slow cooker black-eyed pea and cabbage soup

★★★★★ 2
a recipe by
Elizabeth D
The terminally messy desk, TX

A great, easy way to ring in the new year! Serving black-eyed peas and cabbage on New Year's Day is a Southern tradition to ensure luck and wealth for the coming year. This has a Southwestern kick for good measure. Pair this with a pan of real Southern cornbread for a delicious dose of New Year's luck.

Blue Ribbon Recipe

Not only will this black-eyed pea soup help use up a leftover hambone, according to Southern tradition it will bring you luck in the New Year too. It's such a good recipe, you'll want to make it all year round. What we love most is that it's full of fresh veggies that add all the yummy flavor. It's a very easy Crock Pot recipe too. Just dump in all the ingredients and leave it alone. What you come back to is a delicious soup. Make sure to serve with some cornbread. Yum!

— The Test Kitchen @kitchencrew
★★★★★ 2
serves 6-8
prep time 30 Min
cook time 6 Hr
method Slow Cooker Crock Pot

Ingredients For slow cooker black-eyed pea and cabbage soup

  • 2 pkg
    fresh black-eye peas, 12-oz each (or 1 pound dried black eye peas, soaked and prepared for cooking)
  • 1
  • 3-4 c
    ham, cubed (can be leftover ham if there's not enough on the hambone)
  • 1 lg
    yellow sweet onion, chopped
  • 2 stalk
    celery, chopped
  • 2-3 dash
    Louisiana hot sauce
  • 1 Tbsp
    minced garlic
  • 2
    bay leaves
  • 6 c
    chicken broth
  • 1 Tbsp
    Better than Bouillon ham flavor (optional)
  • 1 can
    Rotel tomatoes and chilies, undrained (mild, original or hot will all do, pick your personal preference for heat.)
  • 1
    green bell pepper, diced
  • 1/2
    head of green cabbage (if the cabbage is large) or 1 small green cabbage, chopped

How To Make slow cooker black-eyed pea and cabbage soup

  • All ingredients, except cabbage, added to the slow cooker.
    Prep all ingredients. Carve as much meat as you can off the hambone, then cube the meat. Then, starting with the hambone, put all ingredients into Crock Pot except the cabbage. Pour the broth over last. This soup has a lot of volume starting out, but it will cook down considerably. Note: If you can't get fresh black eye peas, you may use a pound of dried black-eyed peas. To substitute dried black-eyed peas, rinse the peas the night before, sorting out any dirt or stones. Put into a pot, cover with water, and boil for ten minutes. Remove from heat and allow to soak overnight. When ready to prepare, rinse the peas before adding them to the Crock Pot. Canned black-eyed peas are NOT recommended, as they grow pasty and mushy and ruin the texture of the soup.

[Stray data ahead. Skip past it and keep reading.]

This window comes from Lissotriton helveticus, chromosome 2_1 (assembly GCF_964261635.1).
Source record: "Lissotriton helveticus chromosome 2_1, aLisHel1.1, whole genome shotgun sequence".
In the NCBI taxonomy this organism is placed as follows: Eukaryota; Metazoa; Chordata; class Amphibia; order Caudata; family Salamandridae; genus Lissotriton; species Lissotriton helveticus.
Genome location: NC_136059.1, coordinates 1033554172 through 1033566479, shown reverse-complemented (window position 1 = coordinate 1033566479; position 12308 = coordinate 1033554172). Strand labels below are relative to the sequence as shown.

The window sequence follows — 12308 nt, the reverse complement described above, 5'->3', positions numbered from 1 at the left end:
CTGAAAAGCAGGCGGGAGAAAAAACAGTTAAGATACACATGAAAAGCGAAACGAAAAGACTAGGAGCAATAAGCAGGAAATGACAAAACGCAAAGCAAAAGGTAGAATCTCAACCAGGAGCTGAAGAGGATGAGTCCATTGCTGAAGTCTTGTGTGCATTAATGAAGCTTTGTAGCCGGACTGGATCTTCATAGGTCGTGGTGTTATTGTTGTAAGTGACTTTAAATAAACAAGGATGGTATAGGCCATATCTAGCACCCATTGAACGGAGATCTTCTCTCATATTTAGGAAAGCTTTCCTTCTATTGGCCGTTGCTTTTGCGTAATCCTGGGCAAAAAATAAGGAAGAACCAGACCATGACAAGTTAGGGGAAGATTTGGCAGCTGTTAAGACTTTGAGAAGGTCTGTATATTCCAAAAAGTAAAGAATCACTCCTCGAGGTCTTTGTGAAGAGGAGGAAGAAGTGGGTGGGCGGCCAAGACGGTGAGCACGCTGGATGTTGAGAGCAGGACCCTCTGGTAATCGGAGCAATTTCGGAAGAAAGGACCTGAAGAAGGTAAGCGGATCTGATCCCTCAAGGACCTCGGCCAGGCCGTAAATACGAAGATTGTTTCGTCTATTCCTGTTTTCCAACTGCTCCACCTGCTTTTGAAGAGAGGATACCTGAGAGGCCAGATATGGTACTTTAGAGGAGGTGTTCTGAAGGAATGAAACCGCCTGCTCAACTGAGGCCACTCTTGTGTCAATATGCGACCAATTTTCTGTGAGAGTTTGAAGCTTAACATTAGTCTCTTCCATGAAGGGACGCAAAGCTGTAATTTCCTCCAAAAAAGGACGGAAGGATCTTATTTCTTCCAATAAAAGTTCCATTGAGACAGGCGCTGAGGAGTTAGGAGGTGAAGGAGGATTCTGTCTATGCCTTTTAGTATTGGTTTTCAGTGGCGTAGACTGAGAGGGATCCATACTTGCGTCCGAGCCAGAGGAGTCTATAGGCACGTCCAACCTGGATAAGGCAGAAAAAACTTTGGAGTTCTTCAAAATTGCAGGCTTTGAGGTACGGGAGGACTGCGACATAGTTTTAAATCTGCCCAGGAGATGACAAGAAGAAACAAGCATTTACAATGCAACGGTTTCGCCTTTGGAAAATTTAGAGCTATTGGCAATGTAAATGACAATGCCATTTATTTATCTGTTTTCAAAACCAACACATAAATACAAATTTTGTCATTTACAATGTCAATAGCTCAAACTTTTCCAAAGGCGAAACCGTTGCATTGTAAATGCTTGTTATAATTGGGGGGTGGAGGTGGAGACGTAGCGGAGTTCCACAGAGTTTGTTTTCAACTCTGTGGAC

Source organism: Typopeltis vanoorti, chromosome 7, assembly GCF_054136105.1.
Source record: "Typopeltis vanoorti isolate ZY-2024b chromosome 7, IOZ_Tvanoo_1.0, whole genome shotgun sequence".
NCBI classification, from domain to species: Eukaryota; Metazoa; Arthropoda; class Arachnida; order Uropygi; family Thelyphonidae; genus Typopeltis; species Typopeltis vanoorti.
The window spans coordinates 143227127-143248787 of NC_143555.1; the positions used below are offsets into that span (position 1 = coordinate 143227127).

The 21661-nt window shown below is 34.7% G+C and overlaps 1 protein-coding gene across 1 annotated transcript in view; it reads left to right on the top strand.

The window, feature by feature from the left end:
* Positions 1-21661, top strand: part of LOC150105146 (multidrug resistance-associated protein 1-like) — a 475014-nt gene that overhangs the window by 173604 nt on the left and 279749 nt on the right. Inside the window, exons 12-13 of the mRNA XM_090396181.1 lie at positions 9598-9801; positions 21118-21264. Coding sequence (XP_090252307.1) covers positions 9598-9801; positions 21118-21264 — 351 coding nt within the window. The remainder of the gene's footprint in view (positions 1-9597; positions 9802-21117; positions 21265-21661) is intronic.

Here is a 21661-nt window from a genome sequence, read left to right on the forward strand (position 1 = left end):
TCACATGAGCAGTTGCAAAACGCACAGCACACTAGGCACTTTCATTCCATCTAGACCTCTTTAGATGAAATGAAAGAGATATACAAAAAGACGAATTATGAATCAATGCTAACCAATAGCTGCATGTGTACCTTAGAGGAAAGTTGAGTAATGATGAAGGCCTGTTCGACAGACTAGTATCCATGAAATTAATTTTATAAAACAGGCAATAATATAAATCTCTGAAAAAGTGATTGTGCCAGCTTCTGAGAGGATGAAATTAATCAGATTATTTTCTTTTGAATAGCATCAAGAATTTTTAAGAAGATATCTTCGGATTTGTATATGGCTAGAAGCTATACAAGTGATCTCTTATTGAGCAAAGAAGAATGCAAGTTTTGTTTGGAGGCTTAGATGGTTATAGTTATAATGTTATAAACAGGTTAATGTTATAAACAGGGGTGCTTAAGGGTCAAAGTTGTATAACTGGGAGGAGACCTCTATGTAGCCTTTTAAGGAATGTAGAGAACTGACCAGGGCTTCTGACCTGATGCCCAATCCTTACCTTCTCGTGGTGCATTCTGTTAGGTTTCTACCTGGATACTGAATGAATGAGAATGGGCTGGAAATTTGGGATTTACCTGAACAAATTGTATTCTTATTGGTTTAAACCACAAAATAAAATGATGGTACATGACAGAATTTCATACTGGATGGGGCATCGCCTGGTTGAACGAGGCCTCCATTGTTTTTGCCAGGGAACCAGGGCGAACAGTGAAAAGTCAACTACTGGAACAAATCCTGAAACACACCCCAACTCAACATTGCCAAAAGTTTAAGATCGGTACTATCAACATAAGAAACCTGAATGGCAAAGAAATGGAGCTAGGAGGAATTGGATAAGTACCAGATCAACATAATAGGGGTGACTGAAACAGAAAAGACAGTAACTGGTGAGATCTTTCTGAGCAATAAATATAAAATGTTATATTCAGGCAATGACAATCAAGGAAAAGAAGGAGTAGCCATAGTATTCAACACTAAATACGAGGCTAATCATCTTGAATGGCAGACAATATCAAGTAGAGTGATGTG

• Cabbage placed on top.
    Add chopped cabbage to the top of the mixture.
  • Soup cooking in the slow cooker.
    Cook on high for 6 hours.
  • Stirring the soup.
    Give the soup a stir to make sure the cabbage is cooking down about 3 hours into the cooking process.
  • Ham bone on a plate.
    Remove ham bone and bay leaves from Crock Pot. Scrape off meat and marrow and stir both into the soup. Discard hambone. Add salt, pepper and a few dashes of Louisiana Hot Sauce to taste.
  • A bowl of Slow Cooker Black-Eyed Pea and Cabbage Soup with a spoon.
    We pair this with my grandmother's recipe for Southern cornbread with stone-ground cornmeal. Forget about crackers -- just crumble some cornbread into your soup to soak up the good juice for a meal that'll make a great start to your New Year!
  • 7
    This is great the next day, too. Peas soften still more overnight. Note: I've been told Ro-Tel is not available in every area of the country. It is available for purchase through Amazon, but if you don't want to go that far, here's a way to make your own homemade Ro-Tel: 1 15 oz can fire roasted tomatoes, 1 4 oz can diced green chilies, 2 tsp. lime juice. Optional: 1 tbsp fresh chopped cilantro. Regular green chilies are no hotter than a bell pepper, but if you want to ramp up the heat, you can find chopped, canned Hatch peppers or other, hotter peppers to use. Note Two: If you don't have a leftover hambone from your holiday ham, one alternative is to get a hambone from Honeybaked Ham, if one is in your area. I've found their 'soup starter' bones have enough ham left both for this soup and for an additional meal - I often make an omelet or a quiche. Honeybaked sells their hambones dirt cheap after Christmas and Easter, so it's a great time to stock up, too. You will likely want to rinse off the sweeter outer coating, however. *I'm not employed by Honeybaked and I have no stake in the company -- we have a small family and it's the cheapest and easiest way I've found to get a hambone without having to buy a whole ham to get it.